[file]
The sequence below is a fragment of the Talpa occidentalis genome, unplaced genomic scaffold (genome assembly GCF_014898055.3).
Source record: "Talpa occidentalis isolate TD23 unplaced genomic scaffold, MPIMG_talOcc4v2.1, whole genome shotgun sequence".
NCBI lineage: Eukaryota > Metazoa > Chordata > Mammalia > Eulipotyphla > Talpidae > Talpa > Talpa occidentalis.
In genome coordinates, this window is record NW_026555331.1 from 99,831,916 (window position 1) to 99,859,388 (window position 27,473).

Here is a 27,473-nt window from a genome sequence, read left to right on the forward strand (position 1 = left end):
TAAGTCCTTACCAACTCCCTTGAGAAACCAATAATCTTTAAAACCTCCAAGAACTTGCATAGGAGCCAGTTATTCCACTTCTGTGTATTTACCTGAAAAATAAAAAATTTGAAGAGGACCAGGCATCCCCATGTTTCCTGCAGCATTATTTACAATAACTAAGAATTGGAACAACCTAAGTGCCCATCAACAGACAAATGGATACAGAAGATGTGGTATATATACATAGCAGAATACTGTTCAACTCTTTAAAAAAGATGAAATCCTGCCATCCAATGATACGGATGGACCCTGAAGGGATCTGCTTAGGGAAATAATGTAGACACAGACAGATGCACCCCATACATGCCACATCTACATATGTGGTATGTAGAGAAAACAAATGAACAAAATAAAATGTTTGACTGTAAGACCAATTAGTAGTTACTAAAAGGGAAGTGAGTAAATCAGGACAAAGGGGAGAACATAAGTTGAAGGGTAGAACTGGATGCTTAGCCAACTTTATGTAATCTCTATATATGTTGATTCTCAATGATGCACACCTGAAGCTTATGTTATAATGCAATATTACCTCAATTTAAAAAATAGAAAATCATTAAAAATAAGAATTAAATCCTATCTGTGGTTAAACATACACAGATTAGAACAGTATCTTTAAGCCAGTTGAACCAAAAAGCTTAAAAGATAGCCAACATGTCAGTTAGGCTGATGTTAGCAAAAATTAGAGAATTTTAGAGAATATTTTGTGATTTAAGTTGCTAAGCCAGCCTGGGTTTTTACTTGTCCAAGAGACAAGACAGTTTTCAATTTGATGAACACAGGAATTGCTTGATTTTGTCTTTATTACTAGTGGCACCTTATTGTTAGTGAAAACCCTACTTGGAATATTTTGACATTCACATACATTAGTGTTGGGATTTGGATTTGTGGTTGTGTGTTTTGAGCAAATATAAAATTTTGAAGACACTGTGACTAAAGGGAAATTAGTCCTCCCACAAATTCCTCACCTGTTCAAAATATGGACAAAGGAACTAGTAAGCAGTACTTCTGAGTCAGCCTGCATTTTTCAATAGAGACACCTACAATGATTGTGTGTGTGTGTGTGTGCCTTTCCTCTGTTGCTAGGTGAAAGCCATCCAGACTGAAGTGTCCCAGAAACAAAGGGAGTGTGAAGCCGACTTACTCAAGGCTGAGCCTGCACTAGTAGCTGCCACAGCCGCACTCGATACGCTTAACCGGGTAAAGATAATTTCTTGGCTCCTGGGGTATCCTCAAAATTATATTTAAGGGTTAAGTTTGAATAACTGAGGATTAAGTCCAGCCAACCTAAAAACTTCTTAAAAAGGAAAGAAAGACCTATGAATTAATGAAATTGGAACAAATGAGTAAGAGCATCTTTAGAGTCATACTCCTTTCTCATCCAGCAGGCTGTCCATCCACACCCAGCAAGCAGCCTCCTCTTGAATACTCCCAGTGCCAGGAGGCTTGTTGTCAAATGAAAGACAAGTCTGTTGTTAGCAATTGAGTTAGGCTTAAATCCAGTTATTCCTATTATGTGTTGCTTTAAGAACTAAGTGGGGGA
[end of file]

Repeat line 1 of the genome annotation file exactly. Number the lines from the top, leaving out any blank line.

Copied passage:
The sequence below is a fragment of the Talpa occidentalis genome, unplaced genomic scaffold (genome assembly GCF_014898055.3).